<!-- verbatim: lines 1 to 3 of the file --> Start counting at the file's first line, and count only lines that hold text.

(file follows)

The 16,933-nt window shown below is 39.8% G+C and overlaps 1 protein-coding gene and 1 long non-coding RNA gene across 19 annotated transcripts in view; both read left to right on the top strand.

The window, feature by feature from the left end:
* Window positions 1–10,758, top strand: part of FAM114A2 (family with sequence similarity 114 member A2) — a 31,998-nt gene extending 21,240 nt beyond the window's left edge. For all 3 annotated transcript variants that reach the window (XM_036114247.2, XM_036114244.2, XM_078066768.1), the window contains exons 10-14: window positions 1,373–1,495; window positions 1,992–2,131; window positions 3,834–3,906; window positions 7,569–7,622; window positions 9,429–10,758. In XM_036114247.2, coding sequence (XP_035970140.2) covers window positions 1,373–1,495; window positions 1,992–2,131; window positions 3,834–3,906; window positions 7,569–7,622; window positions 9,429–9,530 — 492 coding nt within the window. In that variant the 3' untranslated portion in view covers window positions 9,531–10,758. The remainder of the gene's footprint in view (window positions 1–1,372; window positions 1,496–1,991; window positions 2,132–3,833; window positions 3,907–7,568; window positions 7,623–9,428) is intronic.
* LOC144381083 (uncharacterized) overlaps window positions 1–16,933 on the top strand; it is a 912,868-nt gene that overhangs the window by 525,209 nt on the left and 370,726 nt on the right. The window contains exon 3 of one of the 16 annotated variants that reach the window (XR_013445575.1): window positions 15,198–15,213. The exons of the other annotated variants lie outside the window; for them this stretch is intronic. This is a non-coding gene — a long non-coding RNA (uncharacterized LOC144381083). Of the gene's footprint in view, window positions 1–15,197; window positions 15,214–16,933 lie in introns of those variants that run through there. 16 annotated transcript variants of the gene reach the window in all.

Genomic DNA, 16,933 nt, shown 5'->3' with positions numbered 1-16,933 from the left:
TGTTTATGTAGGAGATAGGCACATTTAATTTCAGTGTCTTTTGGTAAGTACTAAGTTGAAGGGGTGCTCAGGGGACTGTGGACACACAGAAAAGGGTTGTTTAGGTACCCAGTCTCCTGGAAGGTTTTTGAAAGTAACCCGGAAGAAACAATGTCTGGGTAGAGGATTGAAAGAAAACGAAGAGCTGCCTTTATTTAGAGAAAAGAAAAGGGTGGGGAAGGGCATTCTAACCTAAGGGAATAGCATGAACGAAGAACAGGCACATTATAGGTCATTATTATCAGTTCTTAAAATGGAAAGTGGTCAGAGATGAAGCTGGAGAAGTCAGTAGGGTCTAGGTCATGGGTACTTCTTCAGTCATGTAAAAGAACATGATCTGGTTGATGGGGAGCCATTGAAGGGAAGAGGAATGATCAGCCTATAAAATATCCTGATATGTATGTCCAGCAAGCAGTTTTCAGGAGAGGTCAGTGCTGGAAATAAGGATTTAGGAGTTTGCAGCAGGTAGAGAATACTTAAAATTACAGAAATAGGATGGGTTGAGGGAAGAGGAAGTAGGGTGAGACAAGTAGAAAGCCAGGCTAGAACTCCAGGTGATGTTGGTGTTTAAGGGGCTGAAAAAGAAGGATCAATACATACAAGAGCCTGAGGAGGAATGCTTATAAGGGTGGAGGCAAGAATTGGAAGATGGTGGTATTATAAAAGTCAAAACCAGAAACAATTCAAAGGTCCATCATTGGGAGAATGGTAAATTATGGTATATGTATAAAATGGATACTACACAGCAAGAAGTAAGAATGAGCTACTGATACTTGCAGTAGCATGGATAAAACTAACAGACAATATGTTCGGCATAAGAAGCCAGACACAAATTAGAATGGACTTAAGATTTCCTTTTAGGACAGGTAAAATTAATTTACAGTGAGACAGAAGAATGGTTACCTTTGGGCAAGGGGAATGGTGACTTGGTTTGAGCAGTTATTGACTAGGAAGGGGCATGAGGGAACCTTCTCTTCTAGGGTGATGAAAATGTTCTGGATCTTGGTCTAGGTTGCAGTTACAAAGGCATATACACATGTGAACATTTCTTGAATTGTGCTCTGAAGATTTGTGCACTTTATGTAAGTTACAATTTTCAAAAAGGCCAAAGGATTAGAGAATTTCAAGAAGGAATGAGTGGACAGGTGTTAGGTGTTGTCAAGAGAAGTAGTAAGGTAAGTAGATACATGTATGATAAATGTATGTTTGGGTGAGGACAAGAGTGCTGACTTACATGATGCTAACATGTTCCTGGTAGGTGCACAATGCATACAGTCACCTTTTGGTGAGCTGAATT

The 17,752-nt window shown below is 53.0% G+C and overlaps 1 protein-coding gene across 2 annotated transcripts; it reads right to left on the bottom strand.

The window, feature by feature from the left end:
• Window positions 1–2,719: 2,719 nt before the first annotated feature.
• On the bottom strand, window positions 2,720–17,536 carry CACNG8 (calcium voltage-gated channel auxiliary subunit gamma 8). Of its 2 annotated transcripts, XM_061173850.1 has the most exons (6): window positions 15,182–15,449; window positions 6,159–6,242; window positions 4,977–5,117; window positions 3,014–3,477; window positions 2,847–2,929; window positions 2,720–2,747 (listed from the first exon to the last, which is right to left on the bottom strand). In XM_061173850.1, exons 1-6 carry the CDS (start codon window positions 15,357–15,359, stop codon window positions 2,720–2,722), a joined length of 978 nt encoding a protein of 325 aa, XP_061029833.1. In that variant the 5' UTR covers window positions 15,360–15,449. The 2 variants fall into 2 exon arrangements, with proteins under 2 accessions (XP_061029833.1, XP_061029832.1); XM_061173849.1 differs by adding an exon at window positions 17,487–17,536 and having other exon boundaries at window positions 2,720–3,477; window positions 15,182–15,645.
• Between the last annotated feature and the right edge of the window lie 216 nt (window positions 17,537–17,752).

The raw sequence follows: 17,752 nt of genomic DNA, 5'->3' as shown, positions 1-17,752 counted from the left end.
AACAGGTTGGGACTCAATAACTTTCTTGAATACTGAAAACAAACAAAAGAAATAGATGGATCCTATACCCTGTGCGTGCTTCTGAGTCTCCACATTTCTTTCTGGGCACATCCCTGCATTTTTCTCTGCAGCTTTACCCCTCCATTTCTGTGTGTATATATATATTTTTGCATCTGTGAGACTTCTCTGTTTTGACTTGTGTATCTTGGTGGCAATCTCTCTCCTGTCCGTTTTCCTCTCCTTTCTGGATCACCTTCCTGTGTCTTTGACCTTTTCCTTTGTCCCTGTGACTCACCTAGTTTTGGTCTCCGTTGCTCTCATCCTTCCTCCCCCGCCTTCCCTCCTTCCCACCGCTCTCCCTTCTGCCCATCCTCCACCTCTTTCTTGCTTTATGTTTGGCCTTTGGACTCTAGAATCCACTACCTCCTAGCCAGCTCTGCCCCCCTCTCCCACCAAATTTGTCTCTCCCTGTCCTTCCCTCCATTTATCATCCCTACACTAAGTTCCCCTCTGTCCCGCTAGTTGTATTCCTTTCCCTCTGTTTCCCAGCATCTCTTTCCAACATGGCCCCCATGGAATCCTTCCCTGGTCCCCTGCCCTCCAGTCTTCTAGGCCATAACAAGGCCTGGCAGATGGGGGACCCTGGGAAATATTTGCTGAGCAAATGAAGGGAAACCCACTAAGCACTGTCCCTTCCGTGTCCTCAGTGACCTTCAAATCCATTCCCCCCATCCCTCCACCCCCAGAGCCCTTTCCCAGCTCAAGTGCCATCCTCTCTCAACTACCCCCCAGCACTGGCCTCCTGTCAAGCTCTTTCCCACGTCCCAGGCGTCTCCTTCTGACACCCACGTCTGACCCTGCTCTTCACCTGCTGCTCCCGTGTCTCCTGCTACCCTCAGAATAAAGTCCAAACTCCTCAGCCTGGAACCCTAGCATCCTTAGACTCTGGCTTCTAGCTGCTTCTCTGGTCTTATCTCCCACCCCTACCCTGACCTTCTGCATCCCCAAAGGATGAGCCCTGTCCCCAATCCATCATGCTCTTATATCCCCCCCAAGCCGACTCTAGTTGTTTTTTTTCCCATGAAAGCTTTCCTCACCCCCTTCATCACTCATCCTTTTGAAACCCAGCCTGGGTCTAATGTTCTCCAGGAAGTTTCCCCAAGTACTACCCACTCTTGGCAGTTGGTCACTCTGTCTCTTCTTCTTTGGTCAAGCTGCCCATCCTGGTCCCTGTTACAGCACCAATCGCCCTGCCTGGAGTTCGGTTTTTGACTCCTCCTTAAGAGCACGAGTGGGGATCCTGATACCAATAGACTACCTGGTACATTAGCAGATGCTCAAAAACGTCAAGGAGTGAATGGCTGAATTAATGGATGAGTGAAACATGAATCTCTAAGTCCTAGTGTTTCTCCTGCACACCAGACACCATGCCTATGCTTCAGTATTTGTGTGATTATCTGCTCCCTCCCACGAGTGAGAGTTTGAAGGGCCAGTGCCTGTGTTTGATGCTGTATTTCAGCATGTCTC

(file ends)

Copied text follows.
The 16,933-nt window shown below is 39.8% G+C and overlaps 1 protein-coding gene and 1 long non-coding RNA gene across 19 annotated transcripts in view; both read left to right on the top strand.

The window, feature by feature from the left end:
* Window positions 1–10,758, top strand: part of FAM114A2 (family with sequence similarity 114 member A2) — a 31,998-nt gene extending 21,240 nt beyond the window's left edge. For all 3 annotated transcript variants that reach the window (XM_036114247.2, XM_036114244.2, XM_078066768.1), the window contains exons 10-14: window positions 1,373–1,495; window positions 1,992–2,131; window positions 3,834–3,906; window positions 7,569–7,622; window positions 9,429–10,758. In XM_036114247.2, coding sequence (XP_035970140.2) covers window positions 1,373–1,495; window positions 1,992–2,131; window positions 3,834–3,906; window positions 7,569–7,622; window positions 9,429–9,530 — 492 coding nt within the window. In that variant the 3' untranslated portion in view covers window positions 9,531–10,758. The remainder of the gene's footprint in view (window positions 1–1,372; window positions 1,496–1,991; window positions 2,132–3,833; window positions 3,907–7,568; window positions 7,623–9,428) is intronic.